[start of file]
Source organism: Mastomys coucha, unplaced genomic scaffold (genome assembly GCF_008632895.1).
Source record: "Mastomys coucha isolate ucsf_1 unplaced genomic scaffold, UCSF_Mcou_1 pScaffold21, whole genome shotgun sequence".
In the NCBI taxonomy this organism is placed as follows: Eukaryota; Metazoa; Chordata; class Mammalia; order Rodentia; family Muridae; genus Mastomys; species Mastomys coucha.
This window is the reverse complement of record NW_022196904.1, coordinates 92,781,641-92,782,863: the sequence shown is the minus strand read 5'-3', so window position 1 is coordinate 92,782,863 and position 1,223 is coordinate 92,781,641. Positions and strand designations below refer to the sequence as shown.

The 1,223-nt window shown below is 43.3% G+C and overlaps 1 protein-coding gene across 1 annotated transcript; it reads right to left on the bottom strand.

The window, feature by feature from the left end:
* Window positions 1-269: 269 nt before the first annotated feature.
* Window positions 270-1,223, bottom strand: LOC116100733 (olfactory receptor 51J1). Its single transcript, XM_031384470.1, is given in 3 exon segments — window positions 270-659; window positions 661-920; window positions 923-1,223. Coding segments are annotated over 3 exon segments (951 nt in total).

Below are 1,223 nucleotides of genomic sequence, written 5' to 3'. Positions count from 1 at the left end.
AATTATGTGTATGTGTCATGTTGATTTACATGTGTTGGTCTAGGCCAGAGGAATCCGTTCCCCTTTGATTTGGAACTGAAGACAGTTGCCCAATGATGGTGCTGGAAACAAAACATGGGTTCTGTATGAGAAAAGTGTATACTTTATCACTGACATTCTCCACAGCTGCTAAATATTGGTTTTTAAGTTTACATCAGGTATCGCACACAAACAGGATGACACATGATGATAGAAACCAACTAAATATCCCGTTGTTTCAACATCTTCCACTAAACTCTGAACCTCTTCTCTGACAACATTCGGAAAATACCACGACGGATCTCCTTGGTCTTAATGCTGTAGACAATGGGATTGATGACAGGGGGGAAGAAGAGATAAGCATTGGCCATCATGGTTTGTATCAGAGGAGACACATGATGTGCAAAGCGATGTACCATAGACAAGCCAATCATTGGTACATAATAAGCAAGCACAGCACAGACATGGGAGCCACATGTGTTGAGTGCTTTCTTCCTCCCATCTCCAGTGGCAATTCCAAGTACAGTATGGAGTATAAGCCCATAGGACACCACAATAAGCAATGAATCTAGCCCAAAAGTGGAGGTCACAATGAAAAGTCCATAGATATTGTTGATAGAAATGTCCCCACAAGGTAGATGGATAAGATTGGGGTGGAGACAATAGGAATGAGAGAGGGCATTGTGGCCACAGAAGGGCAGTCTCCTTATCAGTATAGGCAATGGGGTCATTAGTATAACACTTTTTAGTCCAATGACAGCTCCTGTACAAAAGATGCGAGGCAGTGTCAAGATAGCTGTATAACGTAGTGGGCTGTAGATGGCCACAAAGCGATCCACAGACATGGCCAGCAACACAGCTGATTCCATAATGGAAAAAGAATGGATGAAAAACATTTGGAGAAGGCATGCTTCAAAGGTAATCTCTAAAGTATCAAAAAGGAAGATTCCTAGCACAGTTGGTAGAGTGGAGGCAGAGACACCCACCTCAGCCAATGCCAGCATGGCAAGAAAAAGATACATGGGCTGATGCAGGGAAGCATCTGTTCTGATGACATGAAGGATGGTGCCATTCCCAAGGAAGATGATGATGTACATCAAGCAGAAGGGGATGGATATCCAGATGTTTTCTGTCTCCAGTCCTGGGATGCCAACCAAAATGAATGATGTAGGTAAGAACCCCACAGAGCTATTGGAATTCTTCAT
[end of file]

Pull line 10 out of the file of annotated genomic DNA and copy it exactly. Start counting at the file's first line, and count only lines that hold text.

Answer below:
AATTATGTGTATGTGTCATGTTGATTTACATGTGTTGGTCTAGGCCAGAGGAATCCGTTCCCCTTTGATTTGGAACTGAAGACAGTTGCCCAATGATGGTGCTGGAAACAAAACATGGGTTCTGTATGAGAAAAGTGTATACTTTATCACTGACATTCTCCACAGCTGCTAAATATTGGTTTTTAAGTTTACATCAGGTATCGCACACAAACAGGATGACACATGATGATAGAAACCAACTAAATATCCCGTTGTTTCAACATCTTCCACTAAACTCTGAACCTCTTCTCTGACAACATTCGGAAAATACCACGACGGATCTCCTTGGTCTTAATGCTGTAGACAATGGGATTGATGACAGGGGGGAAGAAGAGATAAGCATTGGCCATCATGGTTTGTATCAGAGGAGACACATGATGTGCAAAGCGATGTACCATAGACAAGCCAATCATTGGTACATAATAAGCAAGCACAGCACAGACATGGGAGCCACATGTGTTGAGTGCTTTCTTCCTCCCATCTCCAGTGGCAATTCCAAGTACAGTATGGAGTATAAGCCCATAGGACACCACAATAAGCAATGAATCTAGCCCAAAAGTGGAGGTCACAATGAAAAGTCCATAGATATTGTTGATAGAAATGTCCCCACAAGGTAGATGGATAAGATTGGGGTGGAGACAATAGGAATGAGAGAGGGCATTGTGGCCACAGAAGGGCAGTCTCCTTATCAGTATAGGCAATGGGGTCATTAGTATAACACTTTTTAGTCCAATGACAGCTCCTGTACAAAAGATGCGAGGCAGTGTCAAGATAGCTGTATAACGTAGTGGGCTGTAGATGGCCACAAAGCGATCCACAGACATGGCCAGCAACACAGCTGATTCCATAATGGAAAAAGAATGGATGAAAAACATTTGGAGAAGGCATGCTTCAAAGGTAATCTCTAAAGTATCAAAAAGGAAGATTCCTAGCACAGTTGGTAGAGTGGAGGCAGAGACACCCACCTCAGCCAATGCCAGCATGGCAAGAAAAAGATACATGGGCTGATGCAGGGAAGCATCTGTTCTGATGACATGAAGGATGGTGCCATTCCCAAGGAAGATGATGATGTACATCAAGCAGAAGGGGATGGATATCCAGATGTTTTCTGTCTCCAGTCCTGGGATGCCAACCAAAATGAATGATGTAGGTAAGAACCCCACAGAGCTATTGGAATTCTTCAT